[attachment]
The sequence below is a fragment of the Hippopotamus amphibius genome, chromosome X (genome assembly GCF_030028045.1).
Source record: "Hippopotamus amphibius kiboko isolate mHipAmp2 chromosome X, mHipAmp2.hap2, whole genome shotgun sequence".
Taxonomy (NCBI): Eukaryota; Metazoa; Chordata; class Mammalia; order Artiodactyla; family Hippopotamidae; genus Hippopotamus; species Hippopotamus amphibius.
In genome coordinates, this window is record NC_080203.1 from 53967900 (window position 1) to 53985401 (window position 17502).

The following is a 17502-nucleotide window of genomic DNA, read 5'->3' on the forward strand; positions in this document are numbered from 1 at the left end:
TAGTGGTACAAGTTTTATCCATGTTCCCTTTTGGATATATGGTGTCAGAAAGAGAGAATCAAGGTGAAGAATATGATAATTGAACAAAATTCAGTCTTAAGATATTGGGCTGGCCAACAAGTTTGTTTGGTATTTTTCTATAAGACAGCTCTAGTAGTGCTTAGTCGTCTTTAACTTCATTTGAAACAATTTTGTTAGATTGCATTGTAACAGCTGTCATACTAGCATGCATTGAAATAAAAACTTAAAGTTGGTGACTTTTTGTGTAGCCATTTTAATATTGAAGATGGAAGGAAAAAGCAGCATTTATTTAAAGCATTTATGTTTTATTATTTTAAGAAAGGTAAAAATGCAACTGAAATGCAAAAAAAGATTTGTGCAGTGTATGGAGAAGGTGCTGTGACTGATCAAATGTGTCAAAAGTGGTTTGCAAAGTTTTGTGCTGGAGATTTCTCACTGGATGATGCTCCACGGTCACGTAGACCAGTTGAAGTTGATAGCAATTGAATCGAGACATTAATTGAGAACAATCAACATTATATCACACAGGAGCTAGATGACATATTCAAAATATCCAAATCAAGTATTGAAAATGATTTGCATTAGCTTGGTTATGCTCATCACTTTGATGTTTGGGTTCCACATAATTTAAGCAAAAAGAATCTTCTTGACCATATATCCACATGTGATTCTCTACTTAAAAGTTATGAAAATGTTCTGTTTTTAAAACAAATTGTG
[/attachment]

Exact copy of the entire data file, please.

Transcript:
The sequence below is a fragment of the Hippopotamus amphibius genome, chromosome X (genome assembly GCF_030028045.1).
Source record: "Hippopotamus amphibius kiboko isolate mHipAmp2 chromosome X, mHipAmp2.hap2, whole genome shotgun sequence".
Taxonomy (NCBI): Eukaryota; Metazoa; Chordata; class Mammalia; order Artiodactyla; family Hippopotamidae; genus Hippopotamus; species Hippopotamus amphibius.
In genome coordinates, this window is record NC_080203.1 from 53967900 (window position 1) to 53985401 (window position 17502).

The following is a 17502-nucleotide window of genomic DNA, read 5'->3' on the forward strand; positions in this document are numbered from 1 at the left end:
TAGTGGTACAAGTTTTATCCATGTTCCCTTTTGGATATATGGTGTCAGAAAGAGAGAATCAAGGTGAAGAATATGATAATTGAACAAAATTCAGTCTTAAGATATTGGGCTGGCCAACAAGTTTGTTTGGTATTTTTCTATAAGACAGCTCTAGTAGTGCTTAGTCGTCTTTAACTTCATTTGAAACAATTTTGTTAGATTGCATTGTAACAGCTGTCATACTAGCATGCATTGAAATAAAAACTTAAAGTTGGTGACTTTTTGTGTAGCCATTTTAATATTGAAGATGGAAGGAAAAAGCAGCATTTATTTAAAGCATTTATGTTTTATTATTTTAAGAAAGGTAAAAATGCAACTGAAATGCAAAAAAAGATTTGTGCAGTGTATGGAGAAGGTGCTGTGACTGATCAAATGTGTCAAAAGTGGTTTGCAAAGTTTTGTGCTGGAGATTTCTCACTGGATGATGCTCCACGGTCACGTAGACCAGTTGAAGTTGATAGCAATTGAATCGAGACATTAATTGAGAACAATCAACATTATATCACACAGGAGCTAGATGACATATTCAAAATATCCAAATCAAGTATTGAAAATGATTTGCATTAGCTTGGTTATGCTCATCACTTTGATGTTTGGGTTCCACATAATTTAAGCAAAAAGAATCTTCTTGACCATATATCCACATGTGATTCTCTACTTAAAAGTTATGAAAATGTTCTGTTTTTAAAACAAATTGTG